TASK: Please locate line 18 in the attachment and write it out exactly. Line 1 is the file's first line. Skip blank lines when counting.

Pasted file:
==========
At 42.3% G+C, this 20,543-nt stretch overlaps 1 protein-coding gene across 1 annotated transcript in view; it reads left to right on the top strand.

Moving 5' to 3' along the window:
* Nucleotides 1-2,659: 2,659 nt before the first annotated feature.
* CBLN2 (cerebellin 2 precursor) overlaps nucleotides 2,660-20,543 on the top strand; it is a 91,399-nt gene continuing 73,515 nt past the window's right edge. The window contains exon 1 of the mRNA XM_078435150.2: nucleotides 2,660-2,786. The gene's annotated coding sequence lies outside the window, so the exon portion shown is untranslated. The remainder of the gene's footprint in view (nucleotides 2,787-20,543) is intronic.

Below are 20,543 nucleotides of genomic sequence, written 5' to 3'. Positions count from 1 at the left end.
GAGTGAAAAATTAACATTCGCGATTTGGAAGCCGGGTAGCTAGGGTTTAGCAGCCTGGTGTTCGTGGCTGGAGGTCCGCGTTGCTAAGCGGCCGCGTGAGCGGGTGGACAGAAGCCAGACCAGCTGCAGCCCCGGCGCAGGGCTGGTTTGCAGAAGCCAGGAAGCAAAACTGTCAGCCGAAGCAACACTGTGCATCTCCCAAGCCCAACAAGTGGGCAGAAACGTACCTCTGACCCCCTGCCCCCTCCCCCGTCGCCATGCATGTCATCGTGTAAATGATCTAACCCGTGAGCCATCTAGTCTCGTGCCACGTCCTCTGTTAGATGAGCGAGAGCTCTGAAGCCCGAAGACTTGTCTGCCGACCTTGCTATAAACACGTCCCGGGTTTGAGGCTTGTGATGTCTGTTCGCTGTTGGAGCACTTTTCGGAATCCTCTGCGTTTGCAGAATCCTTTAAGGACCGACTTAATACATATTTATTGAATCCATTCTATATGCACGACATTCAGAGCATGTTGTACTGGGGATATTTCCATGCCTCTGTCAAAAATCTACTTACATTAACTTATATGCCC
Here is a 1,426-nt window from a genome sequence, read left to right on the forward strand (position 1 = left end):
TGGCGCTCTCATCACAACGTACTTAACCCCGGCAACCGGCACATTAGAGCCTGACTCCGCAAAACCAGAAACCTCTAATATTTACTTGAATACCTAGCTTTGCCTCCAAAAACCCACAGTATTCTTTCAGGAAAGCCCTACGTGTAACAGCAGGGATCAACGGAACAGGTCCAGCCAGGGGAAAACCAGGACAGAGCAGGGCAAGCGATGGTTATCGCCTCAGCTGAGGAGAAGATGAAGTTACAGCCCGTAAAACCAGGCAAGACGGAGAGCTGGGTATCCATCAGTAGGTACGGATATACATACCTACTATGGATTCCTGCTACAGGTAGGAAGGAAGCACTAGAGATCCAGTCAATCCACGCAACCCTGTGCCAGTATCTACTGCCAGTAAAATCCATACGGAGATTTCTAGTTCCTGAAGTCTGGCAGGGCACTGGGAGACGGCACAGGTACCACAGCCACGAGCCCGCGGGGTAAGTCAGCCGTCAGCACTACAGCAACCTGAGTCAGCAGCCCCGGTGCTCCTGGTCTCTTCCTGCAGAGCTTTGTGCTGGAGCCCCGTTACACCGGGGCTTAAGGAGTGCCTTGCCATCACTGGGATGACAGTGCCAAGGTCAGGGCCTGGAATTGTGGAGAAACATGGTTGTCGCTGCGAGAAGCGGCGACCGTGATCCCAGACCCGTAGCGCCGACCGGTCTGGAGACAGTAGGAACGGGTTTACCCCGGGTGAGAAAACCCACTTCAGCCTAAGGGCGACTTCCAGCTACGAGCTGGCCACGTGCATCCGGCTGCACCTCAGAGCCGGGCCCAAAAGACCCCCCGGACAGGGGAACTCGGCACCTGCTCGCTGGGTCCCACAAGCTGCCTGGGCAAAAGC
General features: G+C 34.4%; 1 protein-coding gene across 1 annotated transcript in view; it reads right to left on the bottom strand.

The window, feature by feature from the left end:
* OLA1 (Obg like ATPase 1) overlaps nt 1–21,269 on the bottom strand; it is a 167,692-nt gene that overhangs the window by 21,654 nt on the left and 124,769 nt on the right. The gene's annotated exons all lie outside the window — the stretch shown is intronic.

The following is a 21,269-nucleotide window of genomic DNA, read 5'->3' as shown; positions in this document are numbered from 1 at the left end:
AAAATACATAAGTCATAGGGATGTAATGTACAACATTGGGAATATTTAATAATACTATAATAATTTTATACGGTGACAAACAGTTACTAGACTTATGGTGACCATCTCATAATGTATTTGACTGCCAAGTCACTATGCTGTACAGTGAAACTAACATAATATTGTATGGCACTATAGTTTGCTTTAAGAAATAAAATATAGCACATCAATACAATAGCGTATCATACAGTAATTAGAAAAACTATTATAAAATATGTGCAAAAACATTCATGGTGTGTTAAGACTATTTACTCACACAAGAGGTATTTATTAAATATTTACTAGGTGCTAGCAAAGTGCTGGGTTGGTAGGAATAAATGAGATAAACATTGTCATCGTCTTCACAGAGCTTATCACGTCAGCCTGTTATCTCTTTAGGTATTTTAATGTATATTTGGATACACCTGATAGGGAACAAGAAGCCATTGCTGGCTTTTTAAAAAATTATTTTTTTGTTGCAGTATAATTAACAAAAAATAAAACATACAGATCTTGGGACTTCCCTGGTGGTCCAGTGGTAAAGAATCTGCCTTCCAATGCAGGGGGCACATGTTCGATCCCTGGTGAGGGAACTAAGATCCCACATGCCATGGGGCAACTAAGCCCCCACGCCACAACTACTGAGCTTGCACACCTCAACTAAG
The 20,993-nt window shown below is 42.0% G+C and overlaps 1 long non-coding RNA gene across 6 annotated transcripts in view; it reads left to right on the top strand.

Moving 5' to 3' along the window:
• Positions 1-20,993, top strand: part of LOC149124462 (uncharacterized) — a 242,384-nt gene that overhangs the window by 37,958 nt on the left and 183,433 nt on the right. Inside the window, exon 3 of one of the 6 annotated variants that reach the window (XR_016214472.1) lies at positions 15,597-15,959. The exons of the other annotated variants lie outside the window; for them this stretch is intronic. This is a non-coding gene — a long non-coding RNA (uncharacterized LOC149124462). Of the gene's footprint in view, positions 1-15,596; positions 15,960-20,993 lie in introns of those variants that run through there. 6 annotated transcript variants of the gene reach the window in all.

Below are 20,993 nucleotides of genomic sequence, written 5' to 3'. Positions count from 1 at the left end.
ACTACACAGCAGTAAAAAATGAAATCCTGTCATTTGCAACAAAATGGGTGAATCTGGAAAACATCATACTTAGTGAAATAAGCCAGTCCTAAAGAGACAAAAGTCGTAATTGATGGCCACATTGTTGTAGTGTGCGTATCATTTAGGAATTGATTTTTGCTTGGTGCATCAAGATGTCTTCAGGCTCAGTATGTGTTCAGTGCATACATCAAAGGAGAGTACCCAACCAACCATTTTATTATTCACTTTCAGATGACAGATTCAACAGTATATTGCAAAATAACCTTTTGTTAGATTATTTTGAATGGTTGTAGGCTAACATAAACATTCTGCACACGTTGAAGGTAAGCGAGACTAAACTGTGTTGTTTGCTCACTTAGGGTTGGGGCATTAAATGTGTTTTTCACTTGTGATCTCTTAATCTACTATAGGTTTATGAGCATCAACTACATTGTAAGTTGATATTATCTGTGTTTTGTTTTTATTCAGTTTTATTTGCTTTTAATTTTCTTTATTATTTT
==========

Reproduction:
ACTACACAGCAGTAAAAAATGAAATCCTGTCATTTGCAACAAAATGGGTGAATCTGGAAAACATCATACTTAGTGAAATAAGCCAGTCCTAAAGAGACAAAAGTCGTAATTGATGGCCACATTGTTGTAGTGTGCGTATCATTTAGGAATTGATTTTTGCTTGGTGCATCAAGATGTCTTCAGGCTCAGTATGTGTTCAGTGCATACATCAAAGGAGAGTACCCAACCAACCATTTTATTATTCACTTTCAGATGACAGATTCAACAGTATATTGCAAAATAACCTTTTGTTAGATTATTTTGAATGGTTGTAGGCTAACATAAACATTCTGCACACGTTGAAGGTAAGCGAGACTAAACTGTGTTGTTTGCTCACTTAGGGTTGGGGCATTAAATGTGTTTTTCACTTGTGATCTCTTAATCTACTATAGGTTTATGAGCATCAACTACATTGTAAGTTGATATTATCTGTGTTTTGTTTTTATTCAGTTTTATTTGCTTTTAATTTTCTTTATTATTTT